Soccer continues to grow in Boise. After hosting several professional matches and international indoor friendlies the past three years, Boise will add another feather in its cap when it hosts a Lamar Hunt U.S. Open Cup match between the Boise Cutthroats FC and Utah’s San Juan FC at 3 p.m. Oct. 21 at the Boise State rec field.
The U.S. Open Cup, entering its 106th year, is open to professional and amateur teams across the country, everyone from MLS clubs to local pub teams. The single-elimination tournament lasts nearly a year and crowns a national champ, regardless of league affiliation or the club’s pedigree.
MLS clubs dominate the later rounds, but it’s not uncommon for amateur teams to knock off lower-division pro clubs in the early stages.
“This is huge. This is something Idaho has never had,” Boise Cutthroats owner Hector Palacios said. “... With the new talks of having a USL team come here, I think this is a chance for fans to see what it’s like to have (the U.S. Open Cup) come here.”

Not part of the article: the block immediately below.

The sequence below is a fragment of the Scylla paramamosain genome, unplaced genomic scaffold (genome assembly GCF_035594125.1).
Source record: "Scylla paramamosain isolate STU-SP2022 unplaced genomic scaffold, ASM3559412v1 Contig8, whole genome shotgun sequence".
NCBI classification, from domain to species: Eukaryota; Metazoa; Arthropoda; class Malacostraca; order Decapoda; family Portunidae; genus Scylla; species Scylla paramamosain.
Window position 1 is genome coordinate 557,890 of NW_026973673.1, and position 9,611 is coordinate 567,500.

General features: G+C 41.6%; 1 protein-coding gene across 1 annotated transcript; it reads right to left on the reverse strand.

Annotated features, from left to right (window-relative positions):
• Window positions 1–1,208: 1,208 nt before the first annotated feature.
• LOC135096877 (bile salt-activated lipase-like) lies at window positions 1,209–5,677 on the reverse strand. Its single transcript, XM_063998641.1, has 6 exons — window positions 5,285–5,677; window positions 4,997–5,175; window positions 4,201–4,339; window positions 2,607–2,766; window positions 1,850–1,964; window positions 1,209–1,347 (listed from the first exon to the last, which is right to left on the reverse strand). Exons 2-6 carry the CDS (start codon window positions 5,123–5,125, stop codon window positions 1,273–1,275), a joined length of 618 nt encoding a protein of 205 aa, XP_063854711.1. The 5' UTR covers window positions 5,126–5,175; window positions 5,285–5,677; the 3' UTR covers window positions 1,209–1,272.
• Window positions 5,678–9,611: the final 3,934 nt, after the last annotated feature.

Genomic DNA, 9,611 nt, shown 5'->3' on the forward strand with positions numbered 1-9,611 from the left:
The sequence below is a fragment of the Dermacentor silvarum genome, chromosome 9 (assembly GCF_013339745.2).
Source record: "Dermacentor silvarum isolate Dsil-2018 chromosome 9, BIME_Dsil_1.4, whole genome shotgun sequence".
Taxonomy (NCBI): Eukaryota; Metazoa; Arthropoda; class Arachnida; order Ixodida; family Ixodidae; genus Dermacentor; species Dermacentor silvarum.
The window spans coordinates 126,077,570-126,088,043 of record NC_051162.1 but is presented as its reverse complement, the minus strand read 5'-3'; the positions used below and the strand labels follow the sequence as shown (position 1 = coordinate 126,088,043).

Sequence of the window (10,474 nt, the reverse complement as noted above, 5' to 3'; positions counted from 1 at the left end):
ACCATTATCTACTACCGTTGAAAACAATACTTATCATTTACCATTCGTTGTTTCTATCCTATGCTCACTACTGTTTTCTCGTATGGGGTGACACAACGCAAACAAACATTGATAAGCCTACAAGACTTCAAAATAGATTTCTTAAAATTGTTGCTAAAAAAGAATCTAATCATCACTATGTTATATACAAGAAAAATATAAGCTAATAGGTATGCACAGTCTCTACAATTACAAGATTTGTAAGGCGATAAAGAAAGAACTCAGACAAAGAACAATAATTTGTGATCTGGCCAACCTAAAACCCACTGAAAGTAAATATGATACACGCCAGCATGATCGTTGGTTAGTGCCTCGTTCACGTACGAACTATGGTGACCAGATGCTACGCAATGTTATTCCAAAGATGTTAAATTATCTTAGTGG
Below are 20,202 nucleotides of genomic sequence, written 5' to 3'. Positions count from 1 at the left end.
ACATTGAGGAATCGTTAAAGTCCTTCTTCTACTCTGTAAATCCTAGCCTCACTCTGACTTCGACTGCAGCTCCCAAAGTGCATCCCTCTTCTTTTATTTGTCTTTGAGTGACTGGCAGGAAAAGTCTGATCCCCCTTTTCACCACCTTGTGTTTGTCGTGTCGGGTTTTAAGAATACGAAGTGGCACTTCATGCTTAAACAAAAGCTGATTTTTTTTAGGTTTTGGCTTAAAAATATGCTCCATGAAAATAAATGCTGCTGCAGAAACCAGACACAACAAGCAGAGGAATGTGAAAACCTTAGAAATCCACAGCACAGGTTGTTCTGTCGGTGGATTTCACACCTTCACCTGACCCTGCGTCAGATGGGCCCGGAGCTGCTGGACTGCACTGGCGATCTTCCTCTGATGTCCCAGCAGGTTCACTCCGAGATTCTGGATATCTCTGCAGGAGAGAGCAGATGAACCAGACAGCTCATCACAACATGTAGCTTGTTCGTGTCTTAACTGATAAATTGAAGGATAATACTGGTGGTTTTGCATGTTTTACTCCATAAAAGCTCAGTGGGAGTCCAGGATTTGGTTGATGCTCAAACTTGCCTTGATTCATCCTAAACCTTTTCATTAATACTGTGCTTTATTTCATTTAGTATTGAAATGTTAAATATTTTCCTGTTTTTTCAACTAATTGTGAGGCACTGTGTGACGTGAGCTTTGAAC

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Tickets will go on sale later on the club’s website, BoiseFCpro.com.
The Boise Cutthroats were one of 94 teams nationally drawn into the 2019 local qualifying round. The amateur club made up of former Northwest Nazarene, College of Idaho and high school players drew a bye into the second round, meaning they’d need to win two games before possibly facing a professional team.
The Cutthroats played in their first Open Cup last fall, losing in 3-2 in overtime on the road in the first round to Oregon’s IPS/Marathon Taverna.
Founded in 2017 as part of the amateur United Premier Soccer League, the Cutthroats have won three conference titles and reached the league’s national tournament each season. The league runs separate spring and fall seasons.
“We’ve never lost at home,” Palacios said. “We’ve only had six losses in three seasons since we’ve been here with the UPSL. We’ve done pretty damn good for a semi-pro team from Boise, especially with the college kids we have here.
“The whole thing with the team being in Boise is to show Idaho does have quality players.”
Palacios said the nonprofit club practices three times a week, and professional scouts sometimes attend games. Former NNU forward Fernando Alvarez signed with a lower-division German club in July.
The Boise Hawks have floated bringing a minor-league soccer team to their proposed downtown stadium. As a member of the second-division USL, it would also compete in the U.S. Open Cup.